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There is a wild beet, too, known by some persons as "limonion,"1 and by others as "neuroides;" it has leaves much smaller and thinner than the cultivated kind, and lying closer together. These leaves amount often to eleven2 in number, the stalk resembling that of the lily.3 The leaves of this plant are very useful for burns, and have an astringent taste in the mouth: the seed, taken in doses of one acetabulum, is good for dysentery. It is said that a decoction of beet with the root has the property of taking stains out of cloths and parchment.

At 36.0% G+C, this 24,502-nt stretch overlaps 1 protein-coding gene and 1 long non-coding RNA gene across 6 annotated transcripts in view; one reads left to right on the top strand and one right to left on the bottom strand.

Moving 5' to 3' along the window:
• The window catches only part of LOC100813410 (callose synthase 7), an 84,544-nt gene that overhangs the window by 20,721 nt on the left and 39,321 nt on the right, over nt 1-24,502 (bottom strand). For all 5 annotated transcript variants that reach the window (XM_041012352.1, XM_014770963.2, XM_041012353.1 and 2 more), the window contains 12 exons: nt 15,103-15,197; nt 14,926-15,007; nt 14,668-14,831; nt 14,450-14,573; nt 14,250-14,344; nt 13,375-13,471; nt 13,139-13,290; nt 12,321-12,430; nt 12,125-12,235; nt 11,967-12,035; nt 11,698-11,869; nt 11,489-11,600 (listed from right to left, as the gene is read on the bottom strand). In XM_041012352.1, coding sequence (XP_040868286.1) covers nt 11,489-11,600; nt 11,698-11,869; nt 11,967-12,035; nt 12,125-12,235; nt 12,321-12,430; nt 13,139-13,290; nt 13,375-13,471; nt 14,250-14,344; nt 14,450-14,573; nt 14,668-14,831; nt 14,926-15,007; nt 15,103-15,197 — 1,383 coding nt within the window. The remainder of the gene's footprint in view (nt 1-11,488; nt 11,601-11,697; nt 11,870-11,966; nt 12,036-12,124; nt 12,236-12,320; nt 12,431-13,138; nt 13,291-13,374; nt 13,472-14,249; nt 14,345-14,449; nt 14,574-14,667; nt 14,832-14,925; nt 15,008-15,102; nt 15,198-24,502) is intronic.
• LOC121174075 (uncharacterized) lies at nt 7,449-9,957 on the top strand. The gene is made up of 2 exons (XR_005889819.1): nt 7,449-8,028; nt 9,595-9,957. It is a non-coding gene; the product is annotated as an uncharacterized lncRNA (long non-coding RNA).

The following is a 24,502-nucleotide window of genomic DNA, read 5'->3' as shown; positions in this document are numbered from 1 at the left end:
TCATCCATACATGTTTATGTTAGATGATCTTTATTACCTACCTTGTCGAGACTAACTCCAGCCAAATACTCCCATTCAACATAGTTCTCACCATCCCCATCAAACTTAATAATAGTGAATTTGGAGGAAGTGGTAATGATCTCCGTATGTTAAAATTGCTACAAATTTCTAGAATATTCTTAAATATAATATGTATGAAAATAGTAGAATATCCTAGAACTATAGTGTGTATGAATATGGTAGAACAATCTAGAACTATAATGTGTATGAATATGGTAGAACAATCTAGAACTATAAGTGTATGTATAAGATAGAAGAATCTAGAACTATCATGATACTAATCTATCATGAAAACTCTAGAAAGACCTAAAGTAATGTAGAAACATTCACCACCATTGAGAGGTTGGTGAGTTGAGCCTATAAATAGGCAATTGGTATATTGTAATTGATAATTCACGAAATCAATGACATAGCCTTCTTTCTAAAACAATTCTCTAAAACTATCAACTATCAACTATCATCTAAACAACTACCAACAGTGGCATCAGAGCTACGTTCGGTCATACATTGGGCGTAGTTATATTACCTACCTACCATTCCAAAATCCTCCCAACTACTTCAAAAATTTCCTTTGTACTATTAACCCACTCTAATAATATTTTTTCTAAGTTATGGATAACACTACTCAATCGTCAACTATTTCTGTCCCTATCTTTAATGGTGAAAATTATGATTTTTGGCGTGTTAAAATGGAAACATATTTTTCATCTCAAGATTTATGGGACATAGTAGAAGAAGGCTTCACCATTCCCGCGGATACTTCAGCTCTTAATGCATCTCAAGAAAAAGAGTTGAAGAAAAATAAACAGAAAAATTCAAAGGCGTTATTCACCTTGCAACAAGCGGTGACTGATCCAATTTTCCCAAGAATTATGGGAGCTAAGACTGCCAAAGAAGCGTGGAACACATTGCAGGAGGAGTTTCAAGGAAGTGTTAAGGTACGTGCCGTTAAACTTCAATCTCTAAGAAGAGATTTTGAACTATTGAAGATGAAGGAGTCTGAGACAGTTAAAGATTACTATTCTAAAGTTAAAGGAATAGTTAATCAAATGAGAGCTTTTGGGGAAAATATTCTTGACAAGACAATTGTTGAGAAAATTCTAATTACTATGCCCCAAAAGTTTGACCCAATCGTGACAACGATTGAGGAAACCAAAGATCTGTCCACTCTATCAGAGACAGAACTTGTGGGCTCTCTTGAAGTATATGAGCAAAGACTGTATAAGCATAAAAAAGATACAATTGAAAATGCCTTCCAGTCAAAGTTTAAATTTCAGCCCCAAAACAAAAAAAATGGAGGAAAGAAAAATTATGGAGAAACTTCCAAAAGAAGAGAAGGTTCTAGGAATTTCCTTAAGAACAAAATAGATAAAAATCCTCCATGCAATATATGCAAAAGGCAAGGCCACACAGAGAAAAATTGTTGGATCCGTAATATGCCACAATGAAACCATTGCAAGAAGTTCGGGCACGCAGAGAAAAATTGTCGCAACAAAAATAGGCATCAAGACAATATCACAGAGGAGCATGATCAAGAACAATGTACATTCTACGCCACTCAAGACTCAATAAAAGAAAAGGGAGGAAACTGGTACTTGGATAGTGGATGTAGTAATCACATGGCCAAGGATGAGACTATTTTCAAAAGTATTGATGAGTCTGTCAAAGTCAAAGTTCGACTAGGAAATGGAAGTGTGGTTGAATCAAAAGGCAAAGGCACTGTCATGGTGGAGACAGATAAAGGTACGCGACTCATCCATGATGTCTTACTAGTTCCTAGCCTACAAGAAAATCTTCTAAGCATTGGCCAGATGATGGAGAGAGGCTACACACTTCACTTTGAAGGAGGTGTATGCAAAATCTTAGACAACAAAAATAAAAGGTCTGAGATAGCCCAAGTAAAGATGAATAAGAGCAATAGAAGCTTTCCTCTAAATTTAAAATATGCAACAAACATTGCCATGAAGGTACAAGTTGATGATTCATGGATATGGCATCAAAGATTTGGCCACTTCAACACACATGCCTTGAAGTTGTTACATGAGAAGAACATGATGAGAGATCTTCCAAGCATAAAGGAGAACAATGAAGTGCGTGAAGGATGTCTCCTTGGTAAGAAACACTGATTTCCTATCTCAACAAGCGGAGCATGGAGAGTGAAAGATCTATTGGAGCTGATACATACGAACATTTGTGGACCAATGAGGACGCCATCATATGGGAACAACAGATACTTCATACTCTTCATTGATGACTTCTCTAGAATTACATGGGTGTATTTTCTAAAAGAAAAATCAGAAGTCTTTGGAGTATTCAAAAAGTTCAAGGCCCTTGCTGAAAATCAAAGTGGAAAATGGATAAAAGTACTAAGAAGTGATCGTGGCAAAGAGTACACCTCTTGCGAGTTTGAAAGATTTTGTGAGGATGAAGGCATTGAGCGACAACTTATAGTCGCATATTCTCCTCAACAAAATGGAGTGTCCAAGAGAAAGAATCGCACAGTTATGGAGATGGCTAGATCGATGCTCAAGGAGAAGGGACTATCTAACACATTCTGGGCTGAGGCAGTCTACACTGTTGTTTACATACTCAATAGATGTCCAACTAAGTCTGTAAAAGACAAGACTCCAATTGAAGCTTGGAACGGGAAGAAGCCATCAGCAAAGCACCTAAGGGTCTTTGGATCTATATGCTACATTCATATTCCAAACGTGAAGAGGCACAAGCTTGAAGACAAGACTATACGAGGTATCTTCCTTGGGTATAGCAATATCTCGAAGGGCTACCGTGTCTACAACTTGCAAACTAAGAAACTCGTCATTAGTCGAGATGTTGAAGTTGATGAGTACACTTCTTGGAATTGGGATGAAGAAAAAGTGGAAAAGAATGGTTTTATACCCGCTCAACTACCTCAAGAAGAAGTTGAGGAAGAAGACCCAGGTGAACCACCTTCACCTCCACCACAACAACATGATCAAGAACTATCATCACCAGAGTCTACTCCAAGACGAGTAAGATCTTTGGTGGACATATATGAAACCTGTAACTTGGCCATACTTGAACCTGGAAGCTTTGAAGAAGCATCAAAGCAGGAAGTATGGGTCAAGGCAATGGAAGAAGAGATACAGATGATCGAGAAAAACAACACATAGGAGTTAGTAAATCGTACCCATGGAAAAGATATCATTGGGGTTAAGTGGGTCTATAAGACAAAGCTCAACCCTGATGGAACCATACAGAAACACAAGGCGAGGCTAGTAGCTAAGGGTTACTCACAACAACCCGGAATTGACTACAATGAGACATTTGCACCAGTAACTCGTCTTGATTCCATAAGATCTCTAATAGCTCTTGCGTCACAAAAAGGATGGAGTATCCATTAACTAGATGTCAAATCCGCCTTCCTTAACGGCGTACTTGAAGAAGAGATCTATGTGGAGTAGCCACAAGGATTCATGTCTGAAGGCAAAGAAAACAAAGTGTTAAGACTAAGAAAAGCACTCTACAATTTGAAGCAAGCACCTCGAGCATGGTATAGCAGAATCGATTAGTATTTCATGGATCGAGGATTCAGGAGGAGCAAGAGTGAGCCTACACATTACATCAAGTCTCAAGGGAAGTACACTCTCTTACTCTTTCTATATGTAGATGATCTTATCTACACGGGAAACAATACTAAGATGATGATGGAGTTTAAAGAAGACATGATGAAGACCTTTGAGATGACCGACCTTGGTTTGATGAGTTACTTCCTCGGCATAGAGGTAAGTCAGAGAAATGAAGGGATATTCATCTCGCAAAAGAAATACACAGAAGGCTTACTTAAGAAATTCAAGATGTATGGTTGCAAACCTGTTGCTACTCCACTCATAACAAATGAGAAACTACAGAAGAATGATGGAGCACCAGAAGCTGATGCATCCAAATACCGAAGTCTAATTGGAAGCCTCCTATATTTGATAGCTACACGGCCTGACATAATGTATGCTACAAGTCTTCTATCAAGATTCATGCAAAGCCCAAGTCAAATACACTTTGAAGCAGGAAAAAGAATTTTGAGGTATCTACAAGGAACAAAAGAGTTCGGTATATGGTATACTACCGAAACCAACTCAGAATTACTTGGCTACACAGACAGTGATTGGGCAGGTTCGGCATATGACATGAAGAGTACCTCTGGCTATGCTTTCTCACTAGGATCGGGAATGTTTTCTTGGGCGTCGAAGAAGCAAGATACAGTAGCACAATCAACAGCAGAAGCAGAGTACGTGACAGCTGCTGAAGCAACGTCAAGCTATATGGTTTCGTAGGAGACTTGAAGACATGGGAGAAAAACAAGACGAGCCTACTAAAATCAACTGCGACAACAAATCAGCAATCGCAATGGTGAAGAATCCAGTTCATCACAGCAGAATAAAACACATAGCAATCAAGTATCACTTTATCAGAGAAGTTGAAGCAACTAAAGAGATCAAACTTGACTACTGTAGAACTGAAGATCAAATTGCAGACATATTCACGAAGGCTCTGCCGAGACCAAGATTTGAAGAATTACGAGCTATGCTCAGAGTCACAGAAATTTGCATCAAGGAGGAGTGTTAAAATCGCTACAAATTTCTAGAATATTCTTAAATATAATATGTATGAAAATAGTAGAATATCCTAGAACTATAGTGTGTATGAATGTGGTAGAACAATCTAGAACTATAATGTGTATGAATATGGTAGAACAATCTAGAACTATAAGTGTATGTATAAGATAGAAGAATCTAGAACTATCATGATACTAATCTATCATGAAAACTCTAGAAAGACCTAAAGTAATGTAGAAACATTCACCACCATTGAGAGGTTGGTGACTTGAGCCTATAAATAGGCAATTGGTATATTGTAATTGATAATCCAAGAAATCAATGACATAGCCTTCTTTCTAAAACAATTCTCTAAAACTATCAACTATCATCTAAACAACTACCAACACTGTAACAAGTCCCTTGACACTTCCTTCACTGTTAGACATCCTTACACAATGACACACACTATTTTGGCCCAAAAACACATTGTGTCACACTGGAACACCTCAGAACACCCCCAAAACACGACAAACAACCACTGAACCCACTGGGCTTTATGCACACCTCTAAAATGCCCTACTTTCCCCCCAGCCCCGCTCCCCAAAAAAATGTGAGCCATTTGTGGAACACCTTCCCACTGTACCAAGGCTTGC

1 Dioscorides merely says that the leaves of the limonion are similar to those of beet, but he does not state that it is a kind of wild beet.

2 Dioscorides says "ten or more."

3 Fée is inclined to identify the "limonium," or "meadow-plant," with the Statice limonium of Linnæus; but looks upon its identification as very doubtful. Fuchs, Tragus, and Lonicerus, have identified it with the Pyrola rotundifolia; but that is not a meadow plant, it growing only in the woods. Others, again, have suggested the Senecio doria, or "water trefoil."

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load focus Latin (Karl Friedrich Theodor Mayhoff, 1906)
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